Casa San José has 6 large bedroom suites, each featuring its own well developed sense of character and individuality. Exceptionally well sized, these rooms have the feel of grand private suites. Each bedroom has its own en-suite bathroom and lounge area with fireplace.
The bedrooms within Casa San José display gorgeous historic design elements throughout. Items include antique furniture, a variety of local and national Mexican artwork, religious nichos with featured saints, and four-poster beds with traditional embroidered Otomi pie de camas or bed scarves.
The en-suite bathrooms have some dramatic architectural features, including Gothic stone archways encasing Romanesque-style soaking tubs. Casa San José has elegant fixtures and fittings throughout, including double vanities and walk-in showers.
Four of the bedrooms are accessed directly from the central courtyard. The two remaining bedrooms are located on the upper floor and have access to outdoor terraces. Five of Casa San José’s bedrooms have king-sized beds; the sixth has twin beds (which can be converted into a king-sized bed if required). The bedroom suites are as follows:
Colorado is decorated in soothing, neutral tones with a subtle introduction of a deep red that brings the room to life. The bedroom’s nicho features a statue of Mary, undoubtedly Mexico’s favorite saint. This is just one of three Marys that can be found in Casa San José. An antique huipil from Guatemala hangs above the bed, while a colorful painting of a market scene in Oaxaca sets the tone in the lounge area.
Colorado has direct access to the central courtyard. The bathroom features a large alcove with frosted privacy glass, which hosts a walk-in shower and a sunken bathtub.
Verde features warm shades of green as its overall color scheme. The bedroom is decorated with an antique Mexican wedding trunk and a variety of traditional pottery collected by the owners from Oaxaca, Tlaquepaque, and San Miguel de Allende.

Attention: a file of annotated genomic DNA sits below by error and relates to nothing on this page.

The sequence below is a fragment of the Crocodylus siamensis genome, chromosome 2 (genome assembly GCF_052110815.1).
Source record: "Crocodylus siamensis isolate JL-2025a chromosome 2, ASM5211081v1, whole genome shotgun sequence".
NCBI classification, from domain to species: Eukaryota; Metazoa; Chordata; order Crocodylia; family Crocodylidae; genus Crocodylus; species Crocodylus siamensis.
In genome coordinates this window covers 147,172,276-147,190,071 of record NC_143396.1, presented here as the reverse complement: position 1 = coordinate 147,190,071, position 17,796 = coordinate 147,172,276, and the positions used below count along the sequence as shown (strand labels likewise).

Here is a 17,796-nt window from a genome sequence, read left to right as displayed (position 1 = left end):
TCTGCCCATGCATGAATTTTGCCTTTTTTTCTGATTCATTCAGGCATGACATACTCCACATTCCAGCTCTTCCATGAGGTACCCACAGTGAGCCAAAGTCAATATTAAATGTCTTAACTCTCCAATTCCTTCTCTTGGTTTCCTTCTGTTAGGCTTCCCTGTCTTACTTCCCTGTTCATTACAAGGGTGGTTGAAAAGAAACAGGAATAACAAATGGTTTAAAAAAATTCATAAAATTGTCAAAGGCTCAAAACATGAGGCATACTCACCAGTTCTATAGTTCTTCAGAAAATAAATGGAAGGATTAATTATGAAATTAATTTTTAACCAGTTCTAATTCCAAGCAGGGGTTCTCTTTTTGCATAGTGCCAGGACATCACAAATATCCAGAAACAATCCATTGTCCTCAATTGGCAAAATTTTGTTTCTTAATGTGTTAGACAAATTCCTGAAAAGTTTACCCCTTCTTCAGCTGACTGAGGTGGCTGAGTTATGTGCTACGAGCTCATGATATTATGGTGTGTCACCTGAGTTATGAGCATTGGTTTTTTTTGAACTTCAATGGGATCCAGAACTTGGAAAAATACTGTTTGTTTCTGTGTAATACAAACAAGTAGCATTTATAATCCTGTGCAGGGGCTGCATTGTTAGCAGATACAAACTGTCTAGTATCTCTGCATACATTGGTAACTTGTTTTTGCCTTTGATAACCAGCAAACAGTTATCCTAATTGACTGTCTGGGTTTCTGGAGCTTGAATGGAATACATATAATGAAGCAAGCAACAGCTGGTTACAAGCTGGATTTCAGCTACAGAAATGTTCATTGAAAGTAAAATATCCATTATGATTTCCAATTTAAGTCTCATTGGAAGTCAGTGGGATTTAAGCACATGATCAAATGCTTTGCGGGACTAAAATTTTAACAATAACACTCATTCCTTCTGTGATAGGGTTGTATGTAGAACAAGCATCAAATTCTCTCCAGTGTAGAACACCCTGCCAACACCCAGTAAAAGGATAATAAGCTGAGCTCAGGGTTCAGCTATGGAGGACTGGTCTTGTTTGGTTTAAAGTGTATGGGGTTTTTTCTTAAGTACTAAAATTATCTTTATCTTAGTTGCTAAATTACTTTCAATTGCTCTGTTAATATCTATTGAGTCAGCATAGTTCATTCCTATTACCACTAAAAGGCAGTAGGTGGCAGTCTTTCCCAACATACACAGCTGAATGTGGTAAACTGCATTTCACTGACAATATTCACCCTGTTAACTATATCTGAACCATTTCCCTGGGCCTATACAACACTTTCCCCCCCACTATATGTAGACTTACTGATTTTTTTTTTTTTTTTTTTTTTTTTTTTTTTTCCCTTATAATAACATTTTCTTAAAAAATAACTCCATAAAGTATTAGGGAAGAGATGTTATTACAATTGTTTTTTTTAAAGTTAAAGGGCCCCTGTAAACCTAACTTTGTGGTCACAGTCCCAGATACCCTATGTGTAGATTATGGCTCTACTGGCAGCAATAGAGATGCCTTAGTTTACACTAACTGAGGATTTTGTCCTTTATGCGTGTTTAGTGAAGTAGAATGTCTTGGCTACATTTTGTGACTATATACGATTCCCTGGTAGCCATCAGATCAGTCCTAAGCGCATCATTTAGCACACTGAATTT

The bedroom has comfortable oversized leather chairs set around a welcoming fireplace. The nicho above the fire is from Guerrero and features Our Lady of Guadalupe, the patron saint of Mexico.
Naranja is decorated in wonderful tones of soft oranges and vibrant turquoises. This large bedroom has a tranquil painting by local San Miguel artist, Lola Picó, and an Ernest Lacy piece depicting the Day of the Dead in Oaxaca. The nicho features one of San Miguel’s favorite saints, Saint Benedict. San Benito medals are thought to ward off evil. The little santo on Naranja’s mantle protects the room from any bad spirits.
Naranja is decorated with some charming pieces of antique furniture, including a Mexican wedding trunk. The bathroom has a large double vanity and a separate bathing alcove with a soaking tub and shower.
Siena boasts an impressive Canterra entryway. It dates back to Casa San José’s original colonial-era construction and is a good representation of the historic stonework on display throughout the house. This inviting bedroom has warm tones of gold and brown, which contrast wonderfully with the king-sized wrought-iron four-poster bed.
An impressive painting by San Miguel artist A Von Z, Árbol en Armonía de Paz, hangs on the wall. The theme is also extended to the Oaxacan “tree of life” rug in the dressing area. Siena’s nicho features another image of the patron saint of Mexico, Our Lady of Guadalupe. The bathroom has a large walk-in shower.
I’m just Upstairs…
Sol was aptly named for the generous morning light that brightens the room. Guests can enjoy waking to views of the sun rising over San Miguel, including sight of early morning flyovers from floating hot air balloons.
Sol’s color scheme marries striking gold tones with stark black accents. The room is decorated with a lovely woodblock print by young Oaxacan artist, Irving Herrera, rare ceremonial bear masks from southern Mexico, and a nicho featuring San Francisco, the patron saint of animals and nature.
The bedroom has an iron four-poster bed and the bathroom has a large soaking tub within an impressive stone cove.
Designed in shades of cream and blue, Cielo is as heavenly as its name would suggest. This sixth bedroom is furnished with two twin beds, which can be reordered as a king-sized bed upon request. The room has a TV and a private patio that overlooks the pool.
This bedroom has an eye-catching antique dressing table, a painting of El Charco by part-time San Miguel resident, Richard Trumbull, and features whimsical folk art puppets and fun art pieces inspired by the Mexican game, Lotería. On the mantle you’ll find a nicho with San Pedro, who as the name of the room suggests, holds the keys to heaven!